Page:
Thursday, 19 June 2014

#Flipped classroom streamed conference & some #history

With all the changes that are happening in education (more online, more access for many students) the concept of the flipped classroom has gained a lot of attention, and it attracted a lot of researchers investigating its benefits and challenges. In the last CALRG conference, I saw a presentation of one of the prolific researchers on flipped classrooms in the UK (Beatriz de-los-arcos) who was mentioning a flipped classroom conference that is happening next week. 

Virtually attend the flipped learning conference: 23 - 25 June 2014
The Flipped Learning Network is organizing its 7th conference (23 - 25 June 2014) on flipped classroom learning, and it is streaming the sessions! So you can still register for virtual participation, allowing you to hear and question the speakers first hand. Registering for the virtual conference will cost you between 109 - 149 dollars for the three days of the conference). For those in the neighborhood of the Mars Area High School near Pittsburgh, Pennsylvania  - you can join the face-to-face group.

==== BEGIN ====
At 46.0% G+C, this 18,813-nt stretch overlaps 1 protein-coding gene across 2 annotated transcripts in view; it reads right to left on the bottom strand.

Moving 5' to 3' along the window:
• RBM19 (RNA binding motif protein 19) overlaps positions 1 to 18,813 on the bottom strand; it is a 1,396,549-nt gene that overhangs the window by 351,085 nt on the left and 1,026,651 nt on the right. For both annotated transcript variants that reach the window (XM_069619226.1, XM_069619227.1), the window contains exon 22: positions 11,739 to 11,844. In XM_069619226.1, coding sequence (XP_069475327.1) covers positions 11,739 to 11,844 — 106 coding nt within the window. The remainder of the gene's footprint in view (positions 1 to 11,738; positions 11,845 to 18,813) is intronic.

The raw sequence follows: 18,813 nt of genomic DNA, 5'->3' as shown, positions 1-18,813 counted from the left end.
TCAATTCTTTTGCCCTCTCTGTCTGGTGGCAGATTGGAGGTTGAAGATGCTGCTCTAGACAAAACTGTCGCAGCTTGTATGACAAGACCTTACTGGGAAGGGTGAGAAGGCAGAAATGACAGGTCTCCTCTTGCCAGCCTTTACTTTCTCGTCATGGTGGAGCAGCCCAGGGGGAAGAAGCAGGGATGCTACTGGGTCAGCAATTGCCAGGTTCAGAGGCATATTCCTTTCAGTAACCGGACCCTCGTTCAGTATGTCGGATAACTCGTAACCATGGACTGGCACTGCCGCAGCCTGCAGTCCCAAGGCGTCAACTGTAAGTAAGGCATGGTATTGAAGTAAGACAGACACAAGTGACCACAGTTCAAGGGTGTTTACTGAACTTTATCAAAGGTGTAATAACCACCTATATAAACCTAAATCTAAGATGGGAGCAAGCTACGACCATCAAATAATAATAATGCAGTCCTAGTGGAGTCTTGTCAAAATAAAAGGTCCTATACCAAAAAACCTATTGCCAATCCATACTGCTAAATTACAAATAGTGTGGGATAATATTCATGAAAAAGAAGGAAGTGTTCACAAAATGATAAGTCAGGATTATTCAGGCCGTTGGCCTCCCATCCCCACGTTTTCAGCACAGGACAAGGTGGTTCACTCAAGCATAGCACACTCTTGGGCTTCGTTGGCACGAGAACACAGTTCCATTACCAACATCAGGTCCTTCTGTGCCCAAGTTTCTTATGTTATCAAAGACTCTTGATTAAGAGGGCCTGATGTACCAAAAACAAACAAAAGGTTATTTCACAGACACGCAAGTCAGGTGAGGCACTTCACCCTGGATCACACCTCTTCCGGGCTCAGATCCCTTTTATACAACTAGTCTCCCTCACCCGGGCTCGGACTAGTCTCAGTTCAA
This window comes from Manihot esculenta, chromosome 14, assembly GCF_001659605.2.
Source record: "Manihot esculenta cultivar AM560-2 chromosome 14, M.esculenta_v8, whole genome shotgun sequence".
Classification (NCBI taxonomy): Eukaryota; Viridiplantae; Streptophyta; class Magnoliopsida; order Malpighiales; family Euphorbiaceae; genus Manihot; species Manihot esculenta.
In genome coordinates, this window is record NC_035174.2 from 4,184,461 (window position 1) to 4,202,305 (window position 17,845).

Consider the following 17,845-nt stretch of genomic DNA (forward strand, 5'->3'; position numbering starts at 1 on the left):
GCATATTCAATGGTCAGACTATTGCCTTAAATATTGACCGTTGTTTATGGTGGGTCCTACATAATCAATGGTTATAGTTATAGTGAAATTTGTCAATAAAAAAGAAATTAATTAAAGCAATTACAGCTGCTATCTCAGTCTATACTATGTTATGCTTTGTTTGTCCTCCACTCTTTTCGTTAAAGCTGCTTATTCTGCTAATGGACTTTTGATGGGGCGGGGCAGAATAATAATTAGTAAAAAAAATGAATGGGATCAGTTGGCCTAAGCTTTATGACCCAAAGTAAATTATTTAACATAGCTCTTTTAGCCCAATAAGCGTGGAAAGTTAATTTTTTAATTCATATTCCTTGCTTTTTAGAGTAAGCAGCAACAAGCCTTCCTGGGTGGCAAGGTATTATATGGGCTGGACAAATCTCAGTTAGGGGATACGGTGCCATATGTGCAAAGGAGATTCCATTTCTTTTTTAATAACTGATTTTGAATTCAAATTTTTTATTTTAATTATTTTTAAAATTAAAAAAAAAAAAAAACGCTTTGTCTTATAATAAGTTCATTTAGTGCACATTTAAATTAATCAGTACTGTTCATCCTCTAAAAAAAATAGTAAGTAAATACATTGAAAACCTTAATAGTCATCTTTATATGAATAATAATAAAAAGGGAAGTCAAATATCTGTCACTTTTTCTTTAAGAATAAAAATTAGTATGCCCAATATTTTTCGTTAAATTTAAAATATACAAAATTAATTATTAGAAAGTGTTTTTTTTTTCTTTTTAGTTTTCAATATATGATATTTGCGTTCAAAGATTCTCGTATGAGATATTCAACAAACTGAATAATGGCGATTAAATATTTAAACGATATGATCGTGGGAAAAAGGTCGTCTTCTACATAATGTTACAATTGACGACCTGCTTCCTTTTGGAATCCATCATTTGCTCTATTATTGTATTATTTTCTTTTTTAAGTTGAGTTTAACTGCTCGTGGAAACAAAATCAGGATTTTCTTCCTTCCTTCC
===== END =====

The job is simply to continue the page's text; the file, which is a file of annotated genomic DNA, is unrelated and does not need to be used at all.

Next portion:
For those interested in the impact of the flipped classroom as perceived by educators, the survey results on the take up of the flipped classroom: Growth in Flipped Learning: Transitioning the focus from teachers to students for educational success 
have been released May, 2014, the FLN and Sophia conducted an online survey in February, 2014. 2,358 educators answered 36 online questions. 

A bit of flipped classroom history
During the presentation of Beatriz de Los Arcos (who is always ready to share her work in the OER Research Hub in collaboration with the Flipped Learning Network via or her personal blog, some people in the audience questioned the novelty of the flipped classroom. And it made sense, as good teachers will be and always have been innovative, creative people. A really nice blogpost was caught my eye thanks to Rovy Branon tweeting, a blogpost written by Mike Caufield, on the subject of 1972 flipped classroom approaches, and also with a really interesting link to the Hidden History of Online Learning (quite a nice cooperative wiki project that is open to anyone willing to participate).